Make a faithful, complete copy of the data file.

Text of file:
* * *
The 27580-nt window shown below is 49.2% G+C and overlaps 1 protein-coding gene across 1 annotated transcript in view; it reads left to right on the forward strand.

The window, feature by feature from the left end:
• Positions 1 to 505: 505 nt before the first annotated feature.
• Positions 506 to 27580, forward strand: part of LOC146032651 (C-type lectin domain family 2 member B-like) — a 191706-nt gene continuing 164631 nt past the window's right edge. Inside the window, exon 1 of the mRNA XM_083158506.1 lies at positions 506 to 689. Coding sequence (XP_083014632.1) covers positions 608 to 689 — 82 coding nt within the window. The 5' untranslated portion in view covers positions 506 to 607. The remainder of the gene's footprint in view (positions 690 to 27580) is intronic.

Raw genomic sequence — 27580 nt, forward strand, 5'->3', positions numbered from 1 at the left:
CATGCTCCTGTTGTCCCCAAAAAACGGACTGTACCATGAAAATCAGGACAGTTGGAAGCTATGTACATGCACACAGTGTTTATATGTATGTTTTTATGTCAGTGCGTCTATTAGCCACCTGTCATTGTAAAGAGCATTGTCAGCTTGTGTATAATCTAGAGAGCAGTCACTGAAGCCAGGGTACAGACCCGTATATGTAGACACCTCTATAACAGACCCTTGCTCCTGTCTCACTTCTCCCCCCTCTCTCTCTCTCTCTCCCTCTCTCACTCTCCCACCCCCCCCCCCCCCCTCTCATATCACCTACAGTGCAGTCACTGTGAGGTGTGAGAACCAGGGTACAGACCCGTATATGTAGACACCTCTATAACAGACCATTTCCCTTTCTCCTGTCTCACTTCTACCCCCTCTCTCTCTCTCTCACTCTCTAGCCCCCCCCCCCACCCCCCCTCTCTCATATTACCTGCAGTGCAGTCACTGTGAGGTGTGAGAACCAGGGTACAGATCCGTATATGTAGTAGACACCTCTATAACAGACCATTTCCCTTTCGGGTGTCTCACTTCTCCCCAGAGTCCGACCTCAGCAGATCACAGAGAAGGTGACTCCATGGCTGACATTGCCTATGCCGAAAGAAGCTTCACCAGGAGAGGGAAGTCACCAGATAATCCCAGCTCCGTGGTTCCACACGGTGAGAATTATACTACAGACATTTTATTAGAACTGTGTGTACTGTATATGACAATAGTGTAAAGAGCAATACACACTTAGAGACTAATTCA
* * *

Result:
The 27580-nt window shown below is 49.2% G+C and overlaps 1 protein-coding gene across 1 annotated transcript in view; it reads left to right on the forward strand.

The window, feature by feature from the left end:
• Positions 1 to 505: 505 nt before the first annotated feature.
• Positions 506 to 27580, forward strand: part of LOC146032651 (C-type lectin domain family 2 member B-like) — a 191706-nt gene continuing 164631 nt past the window's right edge. Inside the window, exon 1 of the mRNA XM_083158506.1 lies at positions 506 to 689. Coding sequence (XP_083014632.1) covers positions 608 to 689 — 82 coding nt within the window. The 5' untranslated portion in view covers positions 506 to 607. The remainder of the gene's footprint in view (positions 690 to 27580) is intronic.

Raw genomic sequence — 27580 nt, forward strand, 5'->3', positions numbered from 1 at the left:
CATGCTCCTGTTGTCCCCAAAAAACGGACTGTACCATGAAAATCAGGACAGTTGGAAGCTATGTACATGCACACAGTGTTTATATGTATGTTTTTATGTCAGTGCGTCTATTAGCCACCTGTCATTGTAAAGAGCATTGTCAGCTTGTGTATAATCTAGAGAGCAGTCACTGAAGCCAGGGTACAGACCCGTATATGTAGACACCTCTATAACAGACCCTTGCTCCTGTCTCACTTCTCCCCCCTCTCTCTCTCTCTCTCCCTCTCTCACTCTCCCACCCCCCCCCCCCCCCTCTCATATCACCTACAGTGCAGTCACTGTGAGGTGTGAGAACCAGGGTACAGACCCGTATATGTAGACACCTCTATAACAGACCATTTCCCTTTCTCCTGTCTCACTTCTACCCCCTCTCTCTCTCTCTCACTCTCTAGCCCCCCCCCCCACCCCCCCTCTCTCATATTACCTGCAGTGCAGTCACTGTGAGGTGTGAGAACCAGGGTACAGATCCGTATATGTAGTAGACACCTCTATAACAGACCATTTCCCTTTCGGGTGTCTCACTTCTCCCCAGAGTCCGACCTCAGCAGATCACAGAGAAGGTGACTCCATGGCTGACATTGCCTATGCCGAAAGAAGCTTCACCAGGAGAGGGAAGTCACCAGATAATCCCAGCTCCGTGGTTCCACACGGTGAGAATTATACTACAGACATTTTATTAGAACTGTGTGTACTGTATATGACAATAGTGTAAAGAGCAATACACACTTAGAGACTAATTCA